“This merger will hurt the communities these media organizations serve,” Bernie Lunzer, president of the NewsGuild-CWA, which represents more than 20,000 journalists, said in a statement. “To fund the merger, local papers will likely disappear, jobs will be slashed, and journalism will suffer.”
The 11-page analysis produced by the union argues that the deal GateHouse and Gannett reached will unnecessarily lead to more cuts to the benefit of Wall Street investors. The deal calls for GateHouse parent New Media Investment Group to purchase McLean-based Gannett for $12.06 in cash and stock per share. Shareholders from both firms are scheduled to vote on the deal next week.
The union suggests in its report that private equity giants Fortress Investment Group and Apollo Global Management are getting the best of the deal. Fortress backs New Media Investment Group, and is slated to come away with 4.5 million shares in the new company. Apollo is issuing a $1.8 billion loan to finance the deal, at an expensive 11.5 percent interest rate, and could gain control of the board if the company does not meet financial expectations, the union determined.
Spokesmen for Fortress and Apollo did not immediately return requests for comment Friday morning.
Spokesmen for New Media and Gannett declined to comment, but executives at the two companies — America’s largest two newspaper publishers — have said the $1.4 billion deal would save $300 million annually in overhead costs, in areas such as marketing, human resources and accounting. It would create the largest newspaper publisher in America.
When the companies announced the deal in August, New Media Chairman Michael Reed told shareholders that, should the deal be approved, it will “not only preserve but actually enhance the journalism in our local markets.” Gannett Chairman Jeff Louis said that “together, we will deliver on our shared commitment to journalistic excellence.”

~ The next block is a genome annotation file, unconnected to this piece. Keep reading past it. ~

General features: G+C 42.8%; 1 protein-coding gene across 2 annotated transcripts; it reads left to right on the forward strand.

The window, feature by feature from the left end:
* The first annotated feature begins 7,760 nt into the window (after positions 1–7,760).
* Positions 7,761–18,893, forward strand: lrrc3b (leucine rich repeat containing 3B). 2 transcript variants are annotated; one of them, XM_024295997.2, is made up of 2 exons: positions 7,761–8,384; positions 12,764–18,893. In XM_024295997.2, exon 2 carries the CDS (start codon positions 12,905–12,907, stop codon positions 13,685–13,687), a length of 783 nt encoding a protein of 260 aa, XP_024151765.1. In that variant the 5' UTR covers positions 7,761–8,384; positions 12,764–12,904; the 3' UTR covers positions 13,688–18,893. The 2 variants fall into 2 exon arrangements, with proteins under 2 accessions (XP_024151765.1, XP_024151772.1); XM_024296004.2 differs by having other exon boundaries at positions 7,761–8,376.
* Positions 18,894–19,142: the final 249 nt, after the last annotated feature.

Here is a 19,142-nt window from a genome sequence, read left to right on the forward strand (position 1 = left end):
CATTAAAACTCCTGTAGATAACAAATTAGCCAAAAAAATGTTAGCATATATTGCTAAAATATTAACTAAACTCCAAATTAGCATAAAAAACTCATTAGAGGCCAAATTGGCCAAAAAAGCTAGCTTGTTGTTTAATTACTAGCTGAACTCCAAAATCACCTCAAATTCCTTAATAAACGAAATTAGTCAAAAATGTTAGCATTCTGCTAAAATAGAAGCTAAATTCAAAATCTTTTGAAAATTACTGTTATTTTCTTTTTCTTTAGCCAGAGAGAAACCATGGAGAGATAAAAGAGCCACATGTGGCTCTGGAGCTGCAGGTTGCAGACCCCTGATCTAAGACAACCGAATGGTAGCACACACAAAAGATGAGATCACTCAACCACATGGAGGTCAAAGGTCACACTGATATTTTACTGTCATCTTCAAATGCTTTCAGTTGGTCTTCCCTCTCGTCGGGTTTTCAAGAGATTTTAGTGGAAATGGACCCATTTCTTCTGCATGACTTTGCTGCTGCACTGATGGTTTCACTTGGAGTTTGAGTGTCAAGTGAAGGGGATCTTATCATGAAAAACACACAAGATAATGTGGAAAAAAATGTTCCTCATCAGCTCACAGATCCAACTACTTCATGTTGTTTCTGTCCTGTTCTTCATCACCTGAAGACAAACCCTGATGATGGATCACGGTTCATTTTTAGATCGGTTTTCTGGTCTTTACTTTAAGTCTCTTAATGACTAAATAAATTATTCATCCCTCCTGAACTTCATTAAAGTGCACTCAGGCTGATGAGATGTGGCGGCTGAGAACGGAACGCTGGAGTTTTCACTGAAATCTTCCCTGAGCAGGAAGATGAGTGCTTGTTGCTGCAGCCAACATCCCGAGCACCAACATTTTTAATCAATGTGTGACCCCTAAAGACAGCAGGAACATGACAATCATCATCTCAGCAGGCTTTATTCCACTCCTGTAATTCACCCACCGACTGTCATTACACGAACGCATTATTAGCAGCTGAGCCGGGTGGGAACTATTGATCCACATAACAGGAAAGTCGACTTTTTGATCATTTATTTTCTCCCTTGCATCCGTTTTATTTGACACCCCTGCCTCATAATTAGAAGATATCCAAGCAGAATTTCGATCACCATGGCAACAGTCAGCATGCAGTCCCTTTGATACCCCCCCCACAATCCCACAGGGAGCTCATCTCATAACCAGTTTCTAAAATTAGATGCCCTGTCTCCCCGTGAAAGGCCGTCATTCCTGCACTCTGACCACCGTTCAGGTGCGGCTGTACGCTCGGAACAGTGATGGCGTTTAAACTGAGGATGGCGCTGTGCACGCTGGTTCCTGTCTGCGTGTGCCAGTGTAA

The union’s report puts its views in sharp contrast with those comments, saying New Media has historically cut jobs held by reporters, editors and photographers after making acquisitions and that the company prioritizes sending dividends to shareholders over investing in journalism.
Lunzer said in the union’s statement that it was hard to see the agreement as “anything more than a callous piece of financialization meant to create short-term profit at the expense of the newspapers.”
The newspaper industry has been in steep financial decline for more than a decade and both companies have enacted deep cuts to newsrooms in recent years, as have nearly all other publishers. Analysts say the companies could achieve substantial savings in the deal, but the companies have not outlined where the newly formed company will identify $300 million in annual cuts, something they have promised to find in the first 24 months.
Fearing more newsroom cuts, staff members at one of Gannett’s largest publications, the Arizona Republic, voted to unionize in October in advance of the deal, despite alleged intimidation from management.
Like many newspapers in America, Arizona Republic staffers say they have already suffered dramatic cuts, from roughly 425 journalists in 2007 to about 130 today. The newspaper’s four community bureaus have closed, and a single reporter covers both the city of Phoenix and Maricopa County governments.
Gannett recently fended off a hostile takeover attempt by a more cost-focused chain, MediaNews Group (MNG). MediaNews Group, backed by hedge fund Alden Global Capital, is now a New Media shareholder and supports the deal, according to a securities filing MNG made last week.
Gannett stock opened trading Friday at $10.44 a share after reaching a 2019 high of $11.04 the day the merger was announced. After the deal was announced, New Media’s stock fell from nearly $11, and opened Friday trading at $7.86 a share. Both companies have scheduled shareholder votes for Thursday.
“If we had a vote, we would vote no," Lunzer said in the union’s statement.